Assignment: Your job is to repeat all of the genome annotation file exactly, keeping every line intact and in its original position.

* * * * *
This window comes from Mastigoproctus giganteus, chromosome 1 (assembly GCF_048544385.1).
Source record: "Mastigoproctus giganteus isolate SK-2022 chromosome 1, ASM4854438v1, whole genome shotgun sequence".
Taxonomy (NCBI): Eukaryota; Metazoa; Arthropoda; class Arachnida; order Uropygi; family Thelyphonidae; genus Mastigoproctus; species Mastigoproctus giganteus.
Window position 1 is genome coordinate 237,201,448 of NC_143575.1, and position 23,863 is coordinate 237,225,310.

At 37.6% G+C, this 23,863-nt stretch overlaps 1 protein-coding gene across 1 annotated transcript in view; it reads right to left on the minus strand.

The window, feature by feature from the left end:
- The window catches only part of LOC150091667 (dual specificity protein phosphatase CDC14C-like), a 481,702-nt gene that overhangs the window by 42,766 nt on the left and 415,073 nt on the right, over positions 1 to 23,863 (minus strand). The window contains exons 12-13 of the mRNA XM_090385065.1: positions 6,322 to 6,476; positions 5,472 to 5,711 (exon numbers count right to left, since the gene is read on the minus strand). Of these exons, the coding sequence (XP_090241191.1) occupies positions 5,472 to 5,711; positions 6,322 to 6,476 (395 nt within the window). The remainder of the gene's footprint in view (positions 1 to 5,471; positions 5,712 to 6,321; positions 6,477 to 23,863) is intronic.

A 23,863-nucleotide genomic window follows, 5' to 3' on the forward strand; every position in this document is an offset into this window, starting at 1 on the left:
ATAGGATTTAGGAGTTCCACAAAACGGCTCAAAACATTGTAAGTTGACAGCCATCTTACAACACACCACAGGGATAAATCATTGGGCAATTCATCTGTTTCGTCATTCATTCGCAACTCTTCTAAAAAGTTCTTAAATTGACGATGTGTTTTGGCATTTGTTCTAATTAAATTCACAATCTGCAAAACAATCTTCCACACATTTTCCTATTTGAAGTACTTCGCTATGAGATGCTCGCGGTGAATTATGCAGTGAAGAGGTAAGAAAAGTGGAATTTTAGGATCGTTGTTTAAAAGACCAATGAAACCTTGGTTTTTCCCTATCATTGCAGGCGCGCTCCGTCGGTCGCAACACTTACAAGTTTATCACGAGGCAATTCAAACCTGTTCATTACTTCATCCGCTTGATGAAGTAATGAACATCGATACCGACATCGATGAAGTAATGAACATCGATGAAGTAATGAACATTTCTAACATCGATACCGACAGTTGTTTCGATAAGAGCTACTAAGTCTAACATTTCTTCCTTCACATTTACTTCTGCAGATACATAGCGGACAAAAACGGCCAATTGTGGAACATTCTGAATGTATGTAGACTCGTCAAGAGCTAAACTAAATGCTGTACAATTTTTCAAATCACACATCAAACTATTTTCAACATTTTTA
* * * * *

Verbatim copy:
This window comes from Mastigoproctus giganteus, chromosome 1 (assembly GCF_048544385.1).
Source record: "Mastigoproctus giganteus isolate SK-2022 chromosome 1, ASM4854438v1, whole genome shotgun sequence".
Taxonomy (NCBI): Eukaryota; Metazoa; Arthropoda; class Arachnida; order Uropygi; family Thelyphonidae; genus Mastigoproctus; species Mastigoproctus giganteus.
Window position 1 is genome coordinate 237,201,448 of NC_143575.1, and position 23,863 is coordinate 237,225,310.

At 37.6% G+C, this 23,863-nt stretch overlaps 1 protein-coding gene across 1 annotated transcript in view; it reads right to left on the minus strand.

The window, feature by feature from the left end:
- The window catches only part of LOC150091667 (dual specificity protein phosphatase CDC14C-like), a 481,702-nt gene that overhangs the window by 42,766 nt on the left and 415,073 nt on the right, over positions 1 to 23,863 (minus strand). The window contains exons 12-13 of the mRNA XM_090385065.1: positions 6,322 to 6,476; positions 5,472 to 5,711 (exon numbers count right to left, since the gene is read on the minus strand). Of these exons, the coding sequence (XP_090241191.1) occupies positions 5,472 to 5,711; positions 6,322 to 6,476 (395 nt within the window). The remainder of the gene's footprint in view (positions 1 to 5,471; positions 5,712 to 6,321; positions 6,477 to 23,863) is intronic.

A 23,863-nucleotide genomic window follows, 5' to 3' on the forward strand; every position in this document is an offset into this window, starting at 1 on the left:
ATAGGATTTAGGAGTTCCACAAAACGGCTCAAAACATTGTAAGTTGACAGCCATCTTACAACACACCACAGGGATAAATCATTGGGCAATTCATCTGTTTCGTCATTCATTCGCAACTCTTCTAAAAAGTTCTTAAATTGACGATGTGTTTTGGCATTTGTTCTAATTAAATTCACAATCTGCAAAACAATCTTCCACACATTTTCCTATTTGAAGTACTTCGCTATGAGATGCTCGCGGTGAATTATGCAGTGAAGAGGTAAGAAAAGTGGAATTTTAGGATCGTTGTTTAAAAGACCAATGAAACCTTGGTTTTTCCCTATCATTGCAGGCGCGCTCCGTCGGTCGCAACACTTACAAGTTTATCACGAGGCAATTCAAACCTGTTCATTACTTCATCCGCTTGATGAAGTAATGAACATCGATACCGACATCGATGAAGTAATGAACATCGATGAAGTAATGAACATTTCTAACATCGATACCGACAGTTGTTTCGATAAGAGCTACTAAGTCTAACATTTCTTCCTTCACATTTACTTCTGCAGATACATAGCGGACAAAAACGGCCAATTGTGGAACATTCTGAATGTATGTAGACTCGTCAAGAGCTAAACTAAATGCTGTACAATTTTTCAAATCACACATCAAACTATTTTCAACATTTTTA